This underwhelming posture was, in fairness, several months ago, and Christie has been taking lessons on how to talk and think about foreign policy since. With this in mind, Hugh Hewitt posed a related question to the governor yesterday.
HEWITT: How do you think you could stand up against the Russian autocrat and his PRC counterparts?
CHRISTIE: How do you think, Hugh?
HEWITT: (laughing)
CHRISTIE: I mean, you know...
HEWITT: I just ask the questions, Governor.
CHRISTIE: Listen, most of the time, you know, you'll see a lot of people in the media who criticize me for being too tough, and being too direct and too blunt. Let me put it this way. My view is this. There would be no misunderstandings between me and any foreign leaders if I decided to run for president and was elected. Our allies would know that I would stand firmly with them without reservation, and our adversaries would know that this United States under that leadership would stand firmly opposed to those things which we believe are contrary to American interests.... There would be no misunderstandings between Mr. Putin and I if I were president.
In other words, very little has changed. Christie still genuinely seems to believe foreign-policy challenges can be resolved with bravado and tough-guy posturing.
Sen. John McCain, R-Ariz.,speaks with reporters in the Capitol on June 10, 2014, in Washington, D.C. (Photo By Bill Clark/CQ Roll Call/Getty)

McCain's dilemma: trust Ayatollah or trust U.S. officials?

04/15/15 09:19AM

When Iran's Ayatollah Khamenei disagreed with the U.S. interpretation of the recently negotiated nuclear framework last week, the White House was quick to dismiss the posturing. Congressional Republicans weren't so sure.
Sen. John McCain (R-Ariz.), in particular, seemed to endorse the Ayatollah's credibility over the U.S. Secretary of State's. "I think you're going to find out that they had never agreed to the things that John Kerry claimed that they had," McCain said Friday.
Yesterday, as Sahil Kapur reported, McCain went a little further.
One of the ironic things about the Iran nuclear deal is that it has left skeptics torn over whether to trust Iranian supreme leader Ali Khamenei against the word of the United States government. [...]
"The fact is there are stark differences between John Kerry's version of what this agreement is, and what the ayatollah -- who doesn't stand for election -- says about what the agreement is," McCain told a scrum of reporters Tuesday in the Capitol.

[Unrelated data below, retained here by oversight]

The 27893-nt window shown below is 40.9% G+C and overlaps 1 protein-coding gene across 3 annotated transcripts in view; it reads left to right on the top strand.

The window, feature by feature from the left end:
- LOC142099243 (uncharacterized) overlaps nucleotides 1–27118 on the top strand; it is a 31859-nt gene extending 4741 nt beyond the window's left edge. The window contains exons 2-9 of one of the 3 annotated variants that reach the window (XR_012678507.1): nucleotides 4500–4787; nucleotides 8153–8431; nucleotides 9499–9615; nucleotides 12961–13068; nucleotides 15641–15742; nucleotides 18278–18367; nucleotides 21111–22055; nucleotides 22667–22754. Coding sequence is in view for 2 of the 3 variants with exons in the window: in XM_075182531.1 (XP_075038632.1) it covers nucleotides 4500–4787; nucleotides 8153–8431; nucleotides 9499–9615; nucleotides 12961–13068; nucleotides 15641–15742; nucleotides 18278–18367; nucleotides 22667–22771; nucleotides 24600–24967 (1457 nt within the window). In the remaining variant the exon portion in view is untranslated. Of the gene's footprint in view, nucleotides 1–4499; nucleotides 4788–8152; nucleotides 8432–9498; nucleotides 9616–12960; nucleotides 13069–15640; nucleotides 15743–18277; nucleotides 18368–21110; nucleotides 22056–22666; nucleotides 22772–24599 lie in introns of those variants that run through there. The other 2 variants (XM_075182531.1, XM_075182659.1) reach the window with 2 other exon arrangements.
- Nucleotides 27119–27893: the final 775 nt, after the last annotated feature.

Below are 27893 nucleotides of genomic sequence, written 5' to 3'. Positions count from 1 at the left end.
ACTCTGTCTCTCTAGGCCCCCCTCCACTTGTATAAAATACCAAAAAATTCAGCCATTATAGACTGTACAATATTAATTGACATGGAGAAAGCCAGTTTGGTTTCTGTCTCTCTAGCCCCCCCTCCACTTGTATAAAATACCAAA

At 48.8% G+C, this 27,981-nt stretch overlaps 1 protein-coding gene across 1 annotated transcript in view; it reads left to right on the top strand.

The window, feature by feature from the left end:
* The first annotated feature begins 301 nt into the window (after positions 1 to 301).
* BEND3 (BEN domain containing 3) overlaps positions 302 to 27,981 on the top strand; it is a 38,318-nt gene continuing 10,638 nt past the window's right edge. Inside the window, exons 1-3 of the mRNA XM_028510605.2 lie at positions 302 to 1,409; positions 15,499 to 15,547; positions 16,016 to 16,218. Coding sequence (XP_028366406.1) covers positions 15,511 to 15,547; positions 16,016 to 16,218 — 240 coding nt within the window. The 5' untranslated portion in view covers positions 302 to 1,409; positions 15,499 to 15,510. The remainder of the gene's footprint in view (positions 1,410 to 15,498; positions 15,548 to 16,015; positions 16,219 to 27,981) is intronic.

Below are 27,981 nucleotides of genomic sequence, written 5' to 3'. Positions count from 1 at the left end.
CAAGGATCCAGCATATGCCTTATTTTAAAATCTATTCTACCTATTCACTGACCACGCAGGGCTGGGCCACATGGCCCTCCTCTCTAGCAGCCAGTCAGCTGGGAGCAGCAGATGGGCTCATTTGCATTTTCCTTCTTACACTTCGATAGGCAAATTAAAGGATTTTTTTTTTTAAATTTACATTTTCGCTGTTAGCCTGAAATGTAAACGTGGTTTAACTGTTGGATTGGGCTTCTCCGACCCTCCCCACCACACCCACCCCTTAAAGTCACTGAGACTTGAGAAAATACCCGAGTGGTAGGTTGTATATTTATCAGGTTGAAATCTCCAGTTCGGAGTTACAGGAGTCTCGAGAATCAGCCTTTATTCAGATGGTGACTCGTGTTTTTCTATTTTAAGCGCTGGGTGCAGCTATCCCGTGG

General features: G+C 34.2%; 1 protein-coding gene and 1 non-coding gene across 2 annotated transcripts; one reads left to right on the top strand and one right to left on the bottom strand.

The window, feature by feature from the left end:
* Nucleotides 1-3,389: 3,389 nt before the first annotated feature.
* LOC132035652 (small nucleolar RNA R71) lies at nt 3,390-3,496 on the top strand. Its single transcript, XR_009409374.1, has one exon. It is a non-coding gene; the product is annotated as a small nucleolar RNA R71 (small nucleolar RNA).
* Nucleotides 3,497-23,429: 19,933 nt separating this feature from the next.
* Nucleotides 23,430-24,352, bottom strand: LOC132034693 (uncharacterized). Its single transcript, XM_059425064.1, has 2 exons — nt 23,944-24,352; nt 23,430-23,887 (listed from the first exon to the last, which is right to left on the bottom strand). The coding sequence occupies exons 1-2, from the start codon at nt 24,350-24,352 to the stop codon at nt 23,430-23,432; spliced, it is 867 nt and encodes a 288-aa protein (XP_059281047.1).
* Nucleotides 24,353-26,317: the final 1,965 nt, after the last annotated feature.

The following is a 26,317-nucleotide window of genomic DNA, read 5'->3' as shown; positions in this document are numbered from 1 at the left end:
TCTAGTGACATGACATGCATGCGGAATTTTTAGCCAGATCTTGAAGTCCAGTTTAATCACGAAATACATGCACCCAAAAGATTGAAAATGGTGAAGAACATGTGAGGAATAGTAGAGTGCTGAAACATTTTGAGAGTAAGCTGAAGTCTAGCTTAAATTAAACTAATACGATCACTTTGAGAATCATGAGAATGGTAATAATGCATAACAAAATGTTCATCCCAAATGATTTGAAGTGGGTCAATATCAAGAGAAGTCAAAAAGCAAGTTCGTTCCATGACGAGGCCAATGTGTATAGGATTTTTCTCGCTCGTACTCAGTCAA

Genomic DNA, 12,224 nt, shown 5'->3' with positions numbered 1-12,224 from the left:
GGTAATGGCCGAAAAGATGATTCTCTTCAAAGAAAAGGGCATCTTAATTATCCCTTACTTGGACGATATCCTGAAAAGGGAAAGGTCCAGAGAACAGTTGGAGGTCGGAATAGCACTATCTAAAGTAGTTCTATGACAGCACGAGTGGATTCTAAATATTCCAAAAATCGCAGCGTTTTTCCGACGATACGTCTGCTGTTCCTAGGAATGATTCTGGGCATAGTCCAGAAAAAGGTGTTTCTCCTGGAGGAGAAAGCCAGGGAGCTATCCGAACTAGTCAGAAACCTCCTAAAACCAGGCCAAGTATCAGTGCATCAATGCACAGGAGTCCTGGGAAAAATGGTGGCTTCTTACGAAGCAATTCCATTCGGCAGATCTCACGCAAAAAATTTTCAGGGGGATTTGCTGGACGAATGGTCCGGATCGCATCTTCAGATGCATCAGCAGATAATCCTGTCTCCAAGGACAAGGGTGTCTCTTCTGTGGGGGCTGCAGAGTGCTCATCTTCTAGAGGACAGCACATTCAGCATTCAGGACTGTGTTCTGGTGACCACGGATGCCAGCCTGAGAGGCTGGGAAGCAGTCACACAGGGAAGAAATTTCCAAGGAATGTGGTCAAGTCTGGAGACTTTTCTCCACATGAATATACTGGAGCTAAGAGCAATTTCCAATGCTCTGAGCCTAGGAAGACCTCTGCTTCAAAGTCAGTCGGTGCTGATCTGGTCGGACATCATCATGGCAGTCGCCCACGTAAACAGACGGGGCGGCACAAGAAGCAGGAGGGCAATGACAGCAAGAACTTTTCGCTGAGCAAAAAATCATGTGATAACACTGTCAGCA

Asked if he considered the Iran supreme leader's version of the truth more believable than the American version, McCain added, "I don't know... I don't know who's more believable."
Just so we're clear, the Republican senator could trust American officials -- including John Kerry, his friend and former colleague -- or the ayatollah. McCain freely admits he feels torn on the matter.
This really is bizarre. For years, McCain and others have argued that Iran is led by radical and dangerous madmen who were not to be trusted under any circumstances. But when Iranian leaders disagree with the Obama administration, GOP leaders effectively respond, "Well, let's not dismiss rhetoric out of Tehran too quickly."
Republican contempt for President Obama is intense, but it was hard to predict John McCain would go quite this far in his skepticism of U.S. officials.

Congress actually does something

04/15/15 08:41AM

After the Republican gains in the 2010 midterms, Congress has fallen on hard times. The legislative branch has had no meaningful legislative accomplishments in over four years, and congressional productivity has dropped to lows unseen in modern American history. As the public respect for the institution deteriorates, it's been hard to watch.
It's also why it was such a pleasant surprise to see Congress actually do something.
The Senate on Tuesday overwhelmingly approved sweeping changes in the way Medicare pays doctors, clearing the bill for President Obama and resolving an issue that has bedeviled Congress and the Medicare program for more than a decade.
The 92-to-8 vote in the Senate, following passage in the House last month by a vote of 392 to 37, was a major success for Republicans, who devised a solution to a complex policy problem that had frustrated lawmakers of both parties. Mr. Obama has endorsed the bill, saying it "could help slow health care cost growth."
At the risk of sounding ungenerous, I'm not sure I'd call it a "major success for Republicans," so much as this was a rare example of bipartisan policymaking. Far-right GOP lawmakers still opposed the compromise, but their objections were not enough to derail the deal.
The details of the package get a little wonky -- readers can revisit our coverage from March to get an overview -- but the underlying point is to resolve the "doc fix" problem that has annoyed lawmakers for years, ask high-income seniors to pay a little more for their Medicare coverage, and extend funding for the Children's Health Insurance Program, which was facing a dangerous cliff this year, for two additional years.
In the bigger picture, this compromise is easily the most significant health care legislation approved by Congress since the Affordable Care Act passed more than five years ago, and I don't think it's an exaggeration to say it's the biggest legislative accomplishment for Congress in over four years.
What's more, let's not overlook how this happened: House Speaker John Boehner (R-Ohio) approached House Minority Leader Nancy Pelosi (D-Calif.) and effectively said, "Let's try to work something out here." And they did.
The question then becomes: maybe this can happen again?